"Part of the problem is that when speculation starts in a market that has a lot of emotion in it, and people are concerned about the volatility, then people will sell first and ask questions later, and that creates its own momentum," he said.
Bear Stearns was given a boost this week when Securities and Exchange Commission Chairman Christopher Cox said his regulatory agency is comfortable with the 'capital cushions' at the nation's five largest investment banks.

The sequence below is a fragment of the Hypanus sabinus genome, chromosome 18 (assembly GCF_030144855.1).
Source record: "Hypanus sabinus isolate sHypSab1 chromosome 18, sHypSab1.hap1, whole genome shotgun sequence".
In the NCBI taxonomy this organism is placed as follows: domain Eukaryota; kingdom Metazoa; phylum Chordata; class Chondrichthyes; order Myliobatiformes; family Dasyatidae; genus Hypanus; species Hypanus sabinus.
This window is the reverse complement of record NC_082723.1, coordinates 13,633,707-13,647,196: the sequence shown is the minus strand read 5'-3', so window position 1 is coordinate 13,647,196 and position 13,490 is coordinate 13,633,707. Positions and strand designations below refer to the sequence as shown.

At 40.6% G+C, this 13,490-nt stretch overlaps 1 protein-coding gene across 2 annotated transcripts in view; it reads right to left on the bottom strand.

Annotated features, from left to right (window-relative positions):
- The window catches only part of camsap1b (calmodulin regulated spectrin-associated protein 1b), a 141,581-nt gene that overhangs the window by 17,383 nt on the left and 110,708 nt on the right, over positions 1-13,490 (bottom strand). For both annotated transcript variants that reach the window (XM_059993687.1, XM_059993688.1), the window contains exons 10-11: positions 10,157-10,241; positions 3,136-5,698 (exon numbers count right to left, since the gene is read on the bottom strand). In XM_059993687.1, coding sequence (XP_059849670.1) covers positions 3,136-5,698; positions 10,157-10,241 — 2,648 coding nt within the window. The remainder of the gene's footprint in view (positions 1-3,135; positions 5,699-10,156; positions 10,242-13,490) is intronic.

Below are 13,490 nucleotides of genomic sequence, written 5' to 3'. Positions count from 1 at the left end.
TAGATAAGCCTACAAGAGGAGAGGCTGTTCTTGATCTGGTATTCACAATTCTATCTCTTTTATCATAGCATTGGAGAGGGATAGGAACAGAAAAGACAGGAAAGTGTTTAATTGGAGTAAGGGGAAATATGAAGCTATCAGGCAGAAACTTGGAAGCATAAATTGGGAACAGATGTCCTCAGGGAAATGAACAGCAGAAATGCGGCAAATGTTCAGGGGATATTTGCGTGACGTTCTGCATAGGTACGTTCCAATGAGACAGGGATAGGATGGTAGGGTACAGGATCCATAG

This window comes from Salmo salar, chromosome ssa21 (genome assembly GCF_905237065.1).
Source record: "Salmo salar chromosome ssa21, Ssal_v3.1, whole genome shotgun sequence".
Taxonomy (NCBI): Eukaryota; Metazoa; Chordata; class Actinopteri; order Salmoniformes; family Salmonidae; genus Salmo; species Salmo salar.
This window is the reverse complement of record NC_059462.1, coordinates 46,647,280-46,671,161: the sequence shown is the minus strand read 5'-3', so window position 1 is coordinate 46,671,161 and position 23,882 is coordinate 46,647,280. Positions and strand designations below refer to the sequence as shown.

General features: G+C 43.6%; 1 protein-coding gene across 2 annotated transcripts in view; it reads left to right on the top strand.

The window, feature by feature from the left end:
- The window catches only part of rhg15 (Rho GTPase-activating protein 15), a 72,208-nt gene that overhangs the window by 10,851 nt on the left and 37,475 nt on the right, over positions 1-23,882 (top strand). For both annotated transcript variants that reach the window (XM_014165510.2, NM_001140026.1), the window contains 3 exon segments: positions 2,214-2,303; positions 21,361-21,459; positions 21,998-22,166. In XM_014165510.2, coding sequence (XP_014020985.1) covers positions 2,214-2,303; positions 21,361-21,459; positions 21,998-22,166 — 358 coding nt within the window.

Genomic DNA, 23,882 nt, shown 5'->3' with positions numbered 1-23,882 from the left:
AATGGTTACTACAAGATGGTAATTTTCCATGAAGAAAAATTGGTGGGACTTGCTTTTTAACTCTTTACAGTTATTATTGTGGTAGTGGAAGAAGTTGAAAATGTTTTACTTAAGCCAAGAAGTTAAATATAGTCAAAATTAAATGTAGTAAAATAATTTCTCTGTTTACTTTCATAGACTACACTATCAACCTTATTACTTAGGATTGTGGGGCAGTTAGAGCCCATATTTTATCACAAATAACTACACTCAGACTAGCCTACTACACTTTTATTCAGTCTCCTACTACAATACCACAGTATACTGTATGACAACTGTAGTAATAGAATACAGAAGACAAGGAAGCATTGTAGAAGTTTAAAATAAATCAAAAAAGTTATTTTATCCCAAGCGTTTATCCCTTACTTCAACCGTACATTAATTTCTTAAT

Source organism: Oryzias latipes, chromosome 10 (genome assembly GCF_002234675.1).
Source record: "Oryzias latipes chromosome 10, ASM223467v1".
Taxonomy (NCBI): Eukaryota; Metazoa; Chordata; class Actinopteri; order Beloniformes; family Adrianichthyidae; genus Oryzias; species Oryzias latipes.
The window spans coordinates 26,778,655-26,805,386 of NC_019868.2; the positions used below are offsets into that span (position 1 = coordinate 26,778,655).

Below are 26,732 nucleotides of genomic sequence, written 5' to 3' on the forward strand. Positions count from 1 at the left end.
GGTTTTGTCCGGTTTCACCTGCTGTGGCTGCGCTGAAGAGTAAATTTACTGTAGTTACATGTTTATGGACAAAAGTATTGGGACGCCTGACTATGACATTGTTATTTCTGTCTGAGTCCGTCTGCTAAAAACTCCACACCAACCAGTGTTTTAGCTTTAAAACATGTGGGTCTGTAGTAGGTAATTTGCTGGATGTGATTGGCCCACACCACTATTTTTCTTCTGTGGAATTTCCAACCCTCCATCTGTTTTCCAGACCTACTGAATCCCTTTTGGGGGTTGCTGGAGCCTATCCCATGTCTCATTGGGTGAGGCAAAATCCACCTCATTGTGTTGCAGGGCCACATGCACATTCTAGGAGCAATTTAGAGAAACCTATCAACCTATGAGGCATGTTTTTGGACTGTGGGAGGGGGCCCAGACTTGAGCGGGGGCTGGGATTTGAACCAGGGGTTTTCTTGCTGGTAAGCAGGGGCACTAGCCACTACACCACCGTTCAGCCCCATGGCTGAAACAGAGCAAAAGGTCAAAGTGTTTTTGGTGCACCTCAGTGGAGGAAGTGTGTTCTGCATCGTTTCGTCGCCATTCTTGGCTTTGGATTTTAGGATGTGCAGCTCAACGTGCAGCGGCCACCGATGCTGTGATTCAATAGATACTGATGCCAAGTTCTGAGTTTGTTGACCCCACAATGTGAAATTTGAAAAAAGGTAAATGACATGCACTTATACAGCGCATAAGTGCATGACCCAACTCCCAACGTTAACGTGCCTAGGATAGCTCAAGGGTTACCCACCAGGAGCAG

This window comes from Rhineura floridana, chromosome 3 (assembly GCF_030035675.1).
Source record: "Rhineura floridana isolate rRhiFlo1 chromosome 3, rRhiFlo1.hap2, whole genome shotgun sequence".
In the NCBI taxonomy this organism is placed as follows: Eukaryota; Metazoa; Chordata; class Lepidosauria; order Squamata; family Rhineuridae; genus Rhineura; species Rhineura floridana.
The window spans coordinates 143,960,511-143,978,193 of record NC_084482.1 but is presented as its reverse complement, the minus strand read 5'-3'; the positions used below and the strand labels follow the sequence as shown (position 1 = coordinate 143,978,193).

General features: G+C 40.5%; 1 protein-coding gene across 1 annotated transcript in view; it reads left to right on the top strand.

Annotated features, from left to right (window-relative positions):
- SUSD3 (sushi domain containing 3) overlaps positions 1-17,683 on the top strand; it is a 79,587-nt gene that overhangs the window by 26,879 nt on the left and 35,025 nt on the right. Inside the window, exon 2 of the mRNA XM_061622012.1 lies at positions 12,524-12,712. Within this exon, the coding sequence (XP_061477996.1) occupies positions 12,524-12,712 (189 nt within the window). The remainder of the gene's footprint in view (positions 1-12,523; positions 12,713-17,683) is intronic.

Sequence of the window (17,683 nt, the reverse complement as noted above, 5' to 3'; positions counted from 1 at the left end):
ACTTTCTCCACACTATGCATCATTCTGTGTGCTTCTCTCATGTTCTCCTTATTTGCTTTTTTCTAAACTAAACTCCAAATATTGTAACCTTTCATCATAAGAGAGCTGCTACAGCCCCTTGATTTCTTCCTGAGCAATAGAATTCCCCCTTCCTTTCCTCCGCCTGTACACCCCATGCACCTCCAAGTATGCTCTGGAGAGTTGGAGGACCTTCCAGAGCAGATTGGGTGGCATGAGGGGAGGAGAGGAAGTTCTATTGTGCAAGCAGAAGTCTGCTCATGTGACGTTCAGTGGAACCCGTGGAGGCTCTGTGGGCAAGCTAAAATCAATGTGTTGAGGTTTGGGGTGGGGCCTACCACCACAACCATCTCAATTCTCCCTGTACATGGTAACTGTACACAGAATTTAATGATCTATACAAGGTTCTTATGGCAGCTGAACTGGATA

Schwartz says he has numbers to back up his insistence that the bank's position is solid.
"We finished the year, and we reported that we had $17 billion of cash sitting at the bank's parent company as a liquidity cushion," he said. "As the year has gone on, that liquidity cushion has been virtually unchanged."
Last summer, two Bear Stearns hedge funds collapsed, in large part because of their huge weighting in subprime mortgages. The collapses were blamed for triggering the worldwide freeze in credit markets and have continued to hold down the investment bank's profitability.